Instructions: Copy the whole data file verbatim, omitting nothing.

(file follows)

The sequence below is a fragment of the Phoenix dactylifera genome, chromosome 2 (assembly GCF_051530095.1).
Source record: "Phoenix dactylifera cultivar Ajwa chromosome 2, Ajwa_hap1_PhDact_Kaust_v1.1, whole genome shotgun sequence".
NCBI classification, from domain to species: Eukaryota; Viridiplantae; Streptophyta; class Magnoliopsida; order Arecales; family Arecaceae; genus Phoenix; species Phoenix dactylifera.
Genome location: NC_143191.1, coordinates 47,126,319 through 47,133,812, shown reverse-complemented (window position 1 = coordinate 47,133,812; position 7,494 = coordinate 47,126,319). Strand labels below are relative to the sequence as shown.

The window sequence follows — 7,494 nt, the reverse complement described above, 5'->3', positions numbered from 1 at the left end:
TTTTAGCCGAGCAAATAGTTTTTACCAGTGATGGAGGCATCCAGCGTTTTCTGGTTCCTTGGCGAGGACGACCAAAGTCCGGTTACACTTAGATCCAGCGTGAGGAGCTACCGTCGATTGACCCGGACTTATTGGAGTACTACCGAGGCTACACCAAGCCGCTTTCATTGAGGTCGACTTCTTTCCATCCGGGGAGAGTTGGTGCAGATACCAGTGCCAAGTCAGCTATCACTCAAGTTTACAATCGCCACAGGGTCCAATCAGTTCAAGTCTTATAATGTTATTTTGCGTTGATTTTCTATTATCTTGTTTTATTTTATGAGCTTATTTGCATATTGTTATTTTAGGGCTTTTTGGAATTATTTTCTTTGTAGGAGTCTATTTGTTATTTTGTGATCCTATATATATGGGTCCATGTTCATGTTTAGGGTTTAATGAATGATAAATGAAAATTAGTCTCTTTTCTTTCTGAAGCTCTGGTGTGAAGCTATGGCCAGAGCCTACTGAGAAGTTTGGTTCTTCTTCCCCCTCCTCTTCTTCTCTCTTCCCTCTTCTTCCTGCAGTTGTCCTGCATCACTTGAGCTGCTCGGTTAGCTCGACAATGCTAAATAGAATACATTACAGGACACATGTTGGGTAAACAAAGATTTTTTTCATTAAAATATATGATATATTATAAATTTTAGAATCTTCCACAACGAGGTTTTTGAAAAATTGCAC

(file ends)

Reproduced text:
The sequence below is a fragment of the Phoenix dactylifera genome, chromosome 2 (assembly GCF_051530095.1).
Source record: "Phoenix dactylifera cultivar Ajwa chromosome 2, Ajwa_hap1_PhDact_Kaust_v1.1, whole genome shotgun sequence".
NCBI classification, from domain to species: Eukaryota; Viridiplantae; Streptophyta; class Magnoliopsida; order Arecales; family Arecaceae; genus Phoenix; species Phoenix dactylifera.
Genome location: NC_143191.1, coordinates 47,126,319 through 47,133,812, shown reverse-complemented (window position 1 = coordinate 47,133,812; position 7,494 = coordinate 47,126,319). Strand labels below are relative to the sequence as shown.

The window sequence follows — 7,494 nt, the reverse complement described above, 5'->3', positions numbered from 1 at the left end:
TTTTAGCCGAGCAAATAGTTTTTACCAGTGATGGAGGCATCCAGCGTTTTCTGGTTCCTTGGCGAGGACGACCAAAGTCCGGTTACACTTAGATCCAGCGTGAGGAGCTACCGTCGATTGACCCGGACTTATTGGAGTACTACCGAGGCTACACCAAGCCGCTTTCATTGAGGTCGACTTCTTTCCATCCGGGGAGAGTTGGTGCAGATACCAGTGCCAAGTCAGCTATCACTCAAGTTTACAATCGCCACAGGGTCCAATCAGTTCAAGTCTTATAATGTTATTTTGCGTTGATTTTCTATTATCTTGTTTTATTTTATGAGCTTATTTGCATATTGTTATTTTAGGGCTTTTTGGAATTATTTTCTTTGTAGGAGTCTATTTGTTATTTTGTGATCCTATATATATGGGTCCATGTTCATGTTTAGGGTTTAATGAATGATAAATGAAAATTAGTCTCTTTTCTTTCTGAAGCTCTGGTGTGAAGCTATGGCCAGAGCCTACTGAGAAGTTTGGTTCTTCTTCCCCCTCCTCTTCTTCTCTCTTCCCTCTTCTTCCTGCAGTTGTCCTGCATCACTTGAGCTGCTCGGTTAGCTCGACAATGCTAAATAGAATACATTACAGGACACATGTTGGGTAAACAAAGATTTTTTTCATTAAAATATATGATATATTATAAATTTTAGAATCTTCCACAACGAGGTTTTTGAAAAATTGCAC